You stand and suddenly the world spins around you. Or you feel lightheaded, faint, and woozy and you need to sit down. In the first scenario, we’re describing vertigo, while dizziness covers the second.
Approximately one-third of Americans experience brief episodes of dizziness or vertigo at various points in their lives. If you’re having ongoing problems with these balance issues, it’s important to figure out why, and this starts with pinning down your symptoms more accurately.
To help you figure out whether you’re dealing with vertigo or dizziness, our team of neurology experts here at Complete Neurological Care presents the following.
Vertigo and dizziness are balance issues
What vertigo and dizziness have in common is that they are both conditions that involve a lack of balance that can lead to unsteadiness. Your balance is dictated by many things, including your:
- Inner ears
- Musculoskeletal structure
When dizziness and/or vertigo are part of your imbalance, figuring out which symptom you’re experiencing helps us narrow down the potential culprit behind your balance issues.
Dizziness versus vertigo
Now let’s get to the meat of the conversation and take a closer look at the differences between vertigo and dizziness.
Dizziness is the more common of the two and is often described as an alteration in your spatial awareness and orientation in which you feel foggy, woozy, lightheaded, and/or unsteady. About 15% of the population has dizziness at any given time.
Vertigo is far less common and is more specific. It is a sensation in which you are moving or the world around you is moving (even though neither is actually moving). This movement is most often described as spinning or whirling, and these sensations can be strong enough that they lead to nausea and vomiting.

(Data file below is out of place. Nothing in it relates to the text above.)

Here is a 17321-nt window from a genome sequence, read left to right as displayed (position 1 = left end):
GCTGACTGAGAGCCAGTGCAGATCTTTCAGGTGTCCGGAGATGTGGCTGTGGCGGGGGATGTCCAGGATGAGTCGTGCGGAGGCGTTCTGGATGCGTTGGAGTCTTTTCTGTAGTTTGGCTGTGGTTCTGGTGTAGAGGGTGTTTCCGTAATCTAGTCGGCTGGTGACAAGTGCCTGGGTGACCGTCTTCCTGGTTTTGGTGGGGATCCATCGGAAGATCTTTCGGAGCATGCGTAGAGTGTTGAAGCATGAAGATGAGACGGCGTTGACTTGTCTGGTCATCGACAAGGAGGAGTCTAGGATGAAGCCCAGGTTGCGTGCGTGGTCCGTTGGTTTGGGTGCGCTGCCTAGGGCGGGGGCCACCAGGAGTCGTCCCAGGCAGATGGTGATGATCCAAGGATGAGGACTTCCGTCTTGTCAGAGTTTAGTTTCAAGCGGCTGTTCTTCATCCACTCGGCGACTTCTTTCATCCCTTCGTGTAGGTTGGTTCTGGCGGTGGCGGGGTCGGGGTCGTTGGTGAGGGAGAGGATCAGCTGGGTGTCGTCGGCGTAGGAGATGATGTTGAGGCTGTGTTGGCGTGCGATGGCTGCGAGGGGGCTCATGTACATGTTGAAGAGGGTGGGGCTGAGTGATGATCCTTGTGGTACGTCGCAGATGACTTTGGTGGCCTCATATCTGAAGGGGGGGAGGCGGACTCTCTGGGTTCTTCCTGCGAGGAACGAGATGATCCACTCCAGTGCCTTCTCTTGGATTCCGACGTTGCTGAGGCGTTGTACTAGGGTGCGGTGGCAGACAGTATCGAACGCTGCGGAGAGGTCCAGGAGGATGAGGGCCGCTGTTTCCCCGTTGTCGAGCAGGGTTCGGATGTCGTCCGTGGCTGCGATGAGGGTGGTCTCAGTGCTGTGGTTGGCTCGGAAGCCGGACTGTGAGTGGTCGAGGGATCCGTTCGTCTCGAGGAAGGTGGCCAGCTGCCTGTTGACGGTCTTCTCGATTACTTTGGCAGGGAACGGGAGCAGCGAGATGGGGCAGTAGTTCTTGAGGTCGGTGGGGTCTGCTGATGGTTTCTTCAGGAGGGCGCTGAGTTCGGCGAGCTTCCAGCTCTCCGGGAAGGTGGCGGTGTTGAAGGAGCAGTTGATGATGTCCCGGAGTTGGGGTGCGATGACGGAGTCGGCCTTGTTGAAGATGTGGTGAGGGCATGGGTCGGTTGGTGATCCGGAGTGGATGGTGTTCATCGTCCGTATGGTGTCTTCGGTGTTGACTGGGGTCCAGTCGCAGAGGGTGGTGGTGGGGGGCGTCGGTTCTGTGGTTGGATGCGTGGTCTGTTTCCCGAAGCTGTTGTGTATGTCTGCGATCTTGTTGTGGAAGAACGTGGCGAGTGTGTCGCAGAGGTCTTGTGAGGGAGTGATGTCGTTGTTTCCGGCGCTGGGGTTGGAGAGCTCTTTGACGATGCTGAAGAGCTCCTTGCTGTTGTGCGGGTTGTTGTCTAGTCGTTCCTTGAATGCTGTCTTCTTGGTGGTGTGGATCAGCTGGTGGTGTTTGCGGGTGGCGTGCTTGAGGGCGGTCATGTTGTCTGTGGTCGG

Causes of dizziness and vertigo
The primary reason why it’s important to distinguish between dizziness and vertigo is that they can be the result of very different problems.
Some common causes of dizziness include:
- Low blood sugar
- Panic attacks
- Certain medications
When it comes to vertigo, primary causes include:
- Benign paroxysmal positional vertigo (problem in the inner ear)
- Meniere's disease
- Head injuries
- Multiple sclerosis
- Viral illnesses
As you can see, the potential causes of dizziness and vertigo are quite different, which is why you should seek our help.
Our team of vestibular experts has considerable experience helping people with balance issues that include dizziness and/or vertigo, and we can help make your world steady again.
To get to the bottom of your ongoing dizziness or vertigo issues, please contact one of our offices in Boynton Beach, Boca Raton, or Margate, Florida, to schedule an appointment.